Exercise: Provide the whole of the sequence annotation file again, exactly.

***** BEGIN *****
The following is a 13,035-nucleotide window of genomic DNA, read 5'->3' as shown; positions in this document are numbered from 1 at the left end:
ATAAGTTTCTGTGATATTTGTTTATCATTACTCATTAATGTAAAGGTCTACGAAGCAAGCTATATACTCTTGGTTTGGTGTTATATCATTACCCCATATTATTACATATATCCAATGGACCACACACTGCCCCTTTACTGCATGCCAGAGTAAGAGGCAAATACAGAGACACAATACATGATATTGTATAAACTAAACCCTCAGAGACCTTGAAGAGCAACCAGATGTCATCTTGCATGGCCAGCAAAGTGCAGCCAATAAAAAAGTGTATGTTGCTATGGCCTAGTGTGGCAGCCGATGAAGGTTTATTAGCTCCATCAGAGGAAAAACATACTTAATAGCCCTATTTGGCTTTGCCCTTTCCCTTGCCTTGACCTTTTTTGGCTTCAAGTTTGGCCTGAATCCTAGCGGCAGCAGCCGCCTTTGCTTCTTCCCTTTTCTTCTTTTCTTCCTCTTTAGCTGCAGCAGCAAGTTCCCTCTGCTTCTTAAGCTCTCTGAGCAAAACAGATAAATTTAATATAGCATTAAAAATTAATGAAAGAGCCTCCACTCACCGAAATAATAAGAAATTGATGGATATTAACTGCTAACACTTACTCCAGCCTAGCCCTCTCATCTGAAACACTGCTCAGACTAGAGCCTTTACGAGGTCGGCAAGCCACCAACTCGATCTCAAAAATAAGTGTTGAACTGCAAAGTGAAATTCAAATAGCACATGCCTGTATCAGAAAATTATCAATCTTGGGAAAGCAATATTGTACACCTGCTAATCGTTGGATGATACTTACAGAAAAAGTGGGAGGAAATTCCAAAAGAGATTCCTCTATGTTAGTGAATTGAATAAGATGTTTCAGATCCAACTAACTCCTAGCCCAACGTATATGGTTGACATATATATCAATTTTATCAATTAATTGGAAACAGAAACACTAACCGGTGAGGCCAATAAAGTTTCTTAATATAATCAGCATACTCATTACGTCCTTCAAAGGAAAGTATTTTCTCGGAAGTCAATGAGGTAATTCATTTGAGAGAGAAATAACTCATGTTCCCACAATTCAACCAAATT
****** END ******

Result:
The following is a 13,035-nucleotide window of genomic DNA, read 5'->3' as shown; positions in this document are numbered from 1 at the left end:
ATAAGTTTCTGTGATATTTGTTTATCATTACTCATTAATGTAAAGGTCTACGAAGCAAGCTATATACTCTTGGTTTGGTGTTATATCATTACCCCATATTATTACATATATCCAATGGACCACACACTGCCCCTTTACTGCATGCCAGAGTAAGAGGCAAATACAGAGACACAATACATGATATTGTATAAACTAAACCCTCAGAGACCTTGAAGAGCAACCAGATGTCATCTTGCATGGCCAGCAAAGTGCAGCCAATAAAAAAGTGTATGTTGCTATGGCCTAGTGTGGCAGCCGATGAAGGTTTATTAGCTCCATCAGAGGAAAAACATACTTAATAGCCCTATTTGGCTTTGCCCTTTCCCTTGCCTTGACCTTTTTTGGCTTCAAGTTTGGCCTGAATCCTAGCGGCAGCAGCCGCCTTTGCTTCTTCCCTTTTCTTCTTTTCTTCCTCTTTAGCTGCAGCAGCAAGTTCCCTCTGCTTCTTAAGCTCTCTGAGCAAAACAGATAAATTTAATATAGCATTAAAAATTAATGAAAGAGCCTCCACTCACCGAAATAATAAGAAATTGATGGATATTAACTGCTAACACTTACTCCAGCCTAGCCCTCTCATCTGAAACACTGCTCAGACTAGAGCCTTTACGAGGTCGGCAAGCCACCAACTCGATCTCAAAAATAAGTGTTGAACTGCAAAGTGAAATTCAAATAGCACATGCCTGTATCAGAAAATTATCAATCTTGGGAAAGCAATATTGTACACCTGCTAATCGTTGGATGATACTTACAGAAAAAGTGGGAGGAAATTCCAAAAGAGATTCCTCTATGTTAGTGAATTGAATAAGATGTTTCAGATCCAACTAACTCCTAGCCCAACGTATATGGTTGACATATATATCAATTTTATCAATTAATTGGAAACAGAAACACTAACCGGTGAGGCCAATAAAGTTTCTTAATATAATCAGCATACTCATTACGTCCTTCAAAGGAAAGTATTTTCTCGGAAGTCAATGAGGTAATTCATTTGAGAGAGAAATAACTCATGTTCCCACAATTCAACCAAATT